During the 2018 season, the Eagles were renamed the Mexicas. In March, the Mexicas generated controversy by refusing to play against the Dinos in Week 3, after a serious knee injury to wide receiver Mubalama Massimango that occurred in Week 1. The Mexicas claim the injury was not properly attended to by the LFA. Although the league recognized that there was an administrative problem with the medical expenses insurance policy, the Mexicas were punished for their actions. The LFA ruled the Dinos game as a forfeit by the Mexicas, and the Mexicas team was fined $657,820.00 MXN (approximately $32,000 USD) for damages caused to the league, its TV partners, its press partners, the Dinos team, and the fans. Additional, the Mexicas would have to change their franchisee for the 2019 season. [8][9]

On April 22, 2018, the Tazón México was held on a neutral site for the first time, at Estadio Azul. Originally a half-time show was planned, but the band canceled due to recommendation of Civil Protection force. Tazón México III featured the Mexicas and the Raptors, with the Mexicas winning their first title by a shutout of 17-0.

In November 2018, the LFA signed a non-binding Letter of Intent with the Canadian Football League to share resources and to allow for at least one CFL game to be played in Mexico[10]. CFL commissioner Randy Ambroise said of the deal later that he hopes it'll raise the level of competition in the LFA and give Canadian football players another competition to compete in if they get dropped from the CFL. "For so many, if they finish their junior career or college career and they’re not on a CFL roster then there’s kind of nowhere to go and their dream ends, I think that’s a tragedy. This is really about growing the game of football." The CFL later held a draft in January 2019.[11]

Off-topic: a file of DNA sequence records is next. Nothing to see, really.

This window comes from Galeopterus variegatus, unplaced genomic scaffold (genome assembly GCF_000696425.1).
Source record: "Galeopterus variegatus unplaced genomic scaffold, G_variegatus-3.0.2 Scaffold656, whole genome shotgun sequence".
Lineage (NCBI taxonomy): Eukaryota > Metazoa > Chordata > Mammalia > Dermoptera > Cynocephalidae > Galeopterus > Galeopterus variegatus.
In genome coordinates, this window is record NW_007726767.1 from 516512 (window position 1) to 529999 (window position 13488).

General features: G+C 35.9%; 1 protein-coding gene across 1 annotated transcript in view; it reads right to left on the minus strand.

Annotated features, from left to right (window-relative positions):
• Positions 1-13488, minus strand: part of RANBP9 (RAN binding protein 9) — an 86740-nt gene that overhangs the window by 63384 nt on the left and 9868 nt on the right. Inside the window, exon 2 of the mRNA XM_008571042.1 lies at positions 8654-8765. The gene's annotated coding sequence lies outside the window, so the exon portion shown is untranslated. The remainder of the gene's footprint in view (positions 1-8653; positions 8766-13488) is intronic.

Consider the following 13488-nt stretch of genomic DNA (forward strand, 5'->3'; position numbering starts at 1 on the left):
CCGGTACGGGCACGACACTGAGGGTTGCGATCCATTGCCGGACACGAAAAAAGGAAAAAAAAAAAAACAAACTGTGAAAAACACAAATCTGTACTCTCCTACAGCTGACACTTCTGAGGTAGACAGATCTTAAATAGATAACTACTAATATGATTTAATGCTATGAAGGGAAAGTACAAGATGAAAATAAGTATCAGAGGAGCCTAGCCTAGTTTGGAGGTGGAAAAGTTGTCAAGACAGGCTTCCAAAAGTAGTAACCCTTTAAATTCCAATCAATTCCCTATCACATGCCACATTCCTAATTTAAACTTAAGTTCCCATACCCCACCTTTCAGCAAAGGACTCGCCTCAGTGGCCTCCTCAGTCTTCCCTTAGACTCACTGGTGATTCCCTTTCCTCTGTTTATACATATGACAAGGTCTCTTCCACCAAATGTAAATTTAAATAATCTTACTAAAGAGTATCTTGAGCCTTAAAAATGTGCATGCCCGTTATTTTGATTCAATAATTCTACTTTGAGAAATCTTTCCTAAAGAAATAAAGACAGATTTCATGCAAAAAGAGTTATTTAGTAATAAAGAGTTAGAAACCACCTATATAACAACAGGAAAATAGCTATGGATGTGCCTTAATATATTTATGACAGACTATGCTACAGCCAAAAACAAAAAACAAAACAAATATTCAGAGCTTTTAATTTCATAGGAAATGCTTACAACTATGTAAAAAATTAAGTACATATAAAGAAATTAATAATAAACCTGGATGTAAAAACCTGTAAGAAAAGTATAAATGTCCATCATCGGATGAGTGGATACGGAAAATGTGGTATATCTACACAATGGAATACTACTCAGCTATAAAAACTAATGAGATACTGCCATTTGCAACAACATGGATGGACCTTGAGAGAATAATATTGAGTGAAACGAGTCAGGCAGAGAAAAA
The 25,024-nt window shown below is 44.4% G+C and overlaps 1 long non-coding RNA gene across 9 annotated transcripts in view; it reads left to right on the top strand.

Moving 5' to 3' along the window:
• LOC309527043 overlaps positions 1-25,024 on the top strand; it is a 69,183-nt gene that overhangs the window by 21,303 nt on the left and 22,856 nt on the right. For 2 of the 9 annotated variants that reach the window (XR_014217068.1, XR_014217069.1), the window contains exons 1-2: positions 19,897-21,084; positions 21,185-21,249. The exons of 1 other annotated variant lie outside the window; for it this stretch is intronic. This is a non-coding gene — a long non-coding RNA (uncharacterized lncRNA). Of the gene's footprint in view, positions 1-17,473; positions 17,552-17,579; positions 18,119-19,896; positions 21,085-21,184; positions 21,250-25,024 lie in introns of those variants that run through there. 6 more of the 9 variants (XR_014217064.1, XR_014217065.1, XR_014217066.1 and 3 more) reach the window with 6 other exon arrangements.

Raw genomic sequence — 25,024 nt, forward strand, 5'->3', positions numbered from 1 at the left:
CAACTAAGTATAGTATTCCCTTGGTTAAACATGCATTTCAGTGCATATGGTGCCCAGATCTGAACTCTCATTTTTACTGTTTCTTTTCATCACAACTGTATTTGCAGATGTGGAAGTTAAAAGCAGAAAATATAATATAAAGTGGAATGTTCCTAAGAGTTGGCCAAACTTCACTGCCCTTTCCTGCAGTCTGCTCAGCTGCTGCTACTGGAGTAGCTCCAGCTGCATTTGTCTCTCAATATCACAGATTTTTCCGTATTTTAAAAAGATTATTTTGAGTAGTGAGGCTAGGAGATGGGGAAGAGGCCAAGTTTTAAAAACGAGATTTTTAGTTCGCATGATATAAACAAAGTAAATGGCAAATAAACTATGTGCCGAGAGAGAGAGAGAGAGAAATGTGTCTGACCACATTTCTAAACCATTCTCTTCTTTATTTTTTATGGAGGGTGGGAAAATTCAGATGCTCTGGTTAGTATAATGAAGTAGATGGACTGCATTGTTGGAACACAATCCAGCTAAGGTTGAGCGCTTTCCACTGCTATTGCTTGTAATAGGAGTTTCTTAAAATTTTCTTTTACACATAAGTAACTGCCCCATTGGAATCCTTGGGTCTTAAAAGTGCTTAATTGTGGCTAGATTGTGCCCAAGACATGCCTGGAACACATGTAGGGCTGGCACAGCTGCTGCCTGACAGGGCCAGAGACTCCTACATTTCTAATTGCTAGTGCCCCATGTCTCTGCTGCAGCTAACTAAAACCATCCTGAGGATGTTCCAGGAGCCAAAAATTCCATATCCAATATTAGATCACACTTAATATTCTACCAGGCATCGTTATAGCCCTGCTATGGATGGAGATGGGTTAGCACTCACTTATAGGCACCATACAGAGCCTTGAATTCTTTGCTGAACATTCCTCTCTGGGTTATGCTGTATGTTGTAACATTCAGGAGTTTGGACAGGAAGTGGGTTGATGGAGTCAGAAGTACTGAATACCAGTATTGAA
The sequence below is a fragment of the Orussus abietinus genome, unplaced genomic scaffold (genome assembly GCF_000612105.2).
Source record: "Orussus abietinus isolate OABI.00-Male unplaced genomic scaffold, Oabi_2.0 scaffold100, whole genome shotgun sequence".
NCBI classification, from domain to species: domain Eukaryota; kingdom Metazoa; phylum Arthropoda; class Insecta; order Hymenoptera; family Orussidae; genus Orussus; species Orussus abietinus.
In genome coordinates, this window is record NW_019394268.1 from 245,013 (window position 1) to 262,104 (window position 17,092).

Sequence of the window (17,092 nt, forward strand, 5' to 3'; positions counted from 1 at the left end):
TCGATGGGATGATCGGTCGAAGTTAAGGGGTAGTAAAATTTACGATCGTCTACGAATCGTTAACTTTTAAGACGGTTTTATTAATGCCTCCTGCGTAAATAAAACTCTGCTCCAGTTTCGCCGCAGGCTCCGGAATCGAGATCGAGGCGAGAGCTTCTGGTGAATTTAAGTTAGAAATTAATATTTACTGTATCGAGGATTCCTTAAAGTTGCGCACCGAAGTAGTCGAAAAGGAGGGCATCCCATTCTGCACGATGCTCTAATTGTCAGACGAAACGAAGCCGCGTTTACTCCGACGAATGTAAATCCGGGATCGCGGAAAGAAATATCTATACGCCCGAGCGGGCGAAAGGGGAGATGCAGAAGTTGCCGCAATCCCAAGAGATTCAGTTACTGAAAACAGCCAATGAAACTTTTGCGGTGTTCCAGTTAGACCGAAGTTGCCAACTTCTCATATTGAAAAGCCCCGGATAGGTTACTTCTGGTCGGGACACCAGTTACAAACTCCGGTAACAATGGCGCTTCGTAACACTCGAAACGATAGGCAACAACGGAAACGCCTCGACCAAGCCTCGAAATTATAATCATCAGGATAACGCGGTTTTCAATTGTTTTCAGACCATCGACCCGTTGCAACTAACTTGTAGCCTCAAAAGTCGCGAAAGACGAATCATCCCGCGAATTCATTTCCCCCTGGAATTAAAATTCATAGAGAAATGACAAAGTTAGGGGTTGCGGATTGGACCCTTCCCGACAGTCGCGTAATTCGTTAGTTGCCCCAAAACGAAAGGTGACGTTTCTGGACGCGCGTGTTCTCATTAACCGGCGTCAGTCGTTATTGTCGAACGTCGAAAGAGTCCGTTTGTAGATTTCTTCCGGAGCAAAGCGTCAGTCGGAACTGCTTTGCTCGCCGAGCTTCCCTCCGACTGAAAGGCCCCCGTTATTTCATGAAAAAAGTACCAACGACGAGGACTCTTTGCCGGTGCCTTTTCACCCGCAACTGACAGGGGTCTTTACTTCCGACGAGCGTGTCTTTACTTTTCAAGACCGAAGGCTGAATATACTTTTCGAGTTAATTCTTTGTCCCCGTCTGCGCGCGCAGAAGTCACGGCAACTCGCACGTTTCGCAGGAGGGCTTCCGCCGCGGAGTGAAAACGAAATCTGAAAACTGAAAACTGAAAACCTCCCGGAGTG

The LFA considered expanding to 10 teams for the 2019 season, with Guadalajara, Puebla, Queretaro and even Tamaulipas among the four possible expansion candidates.[12] However, the league only added two additional franchises: the Osos Toluca (Bears) and the Artilleros Puebla (Artillerymen). A new commissioner was announced, Alejandro Jaimes Trujillo.[13] In January 2019, the CFL held a draft for interested LFA players, with 27 of the 51 players selected.

Teams[edit | edit source]

Team City Stadium Capacity First season Head coach
North Division
Dinos Saltillo, Coahuila Estadio Olímpico Francisco I. Madero 5,900 02017 2017 Mexico Javier Adame
Fundidores Monterrey, Nuevo León Estadio Nuevo León Unido 1,500 02017 2017 Mexico Israel González
Osos Toluca, State of Mexico Universidad Siglo XXI 4,000 02019 2019 Mexico Horacio García Aponte
Raptors Naucalpan, State of Mexico FES Acatlán 3,000 02016 2016 Mexico Guillermo Gutiérrez
Central Division
Artilleros Puebla City, Puebla Estadio Templo del Dolor 4,500 02019 2019 Mexico Gustavo Torres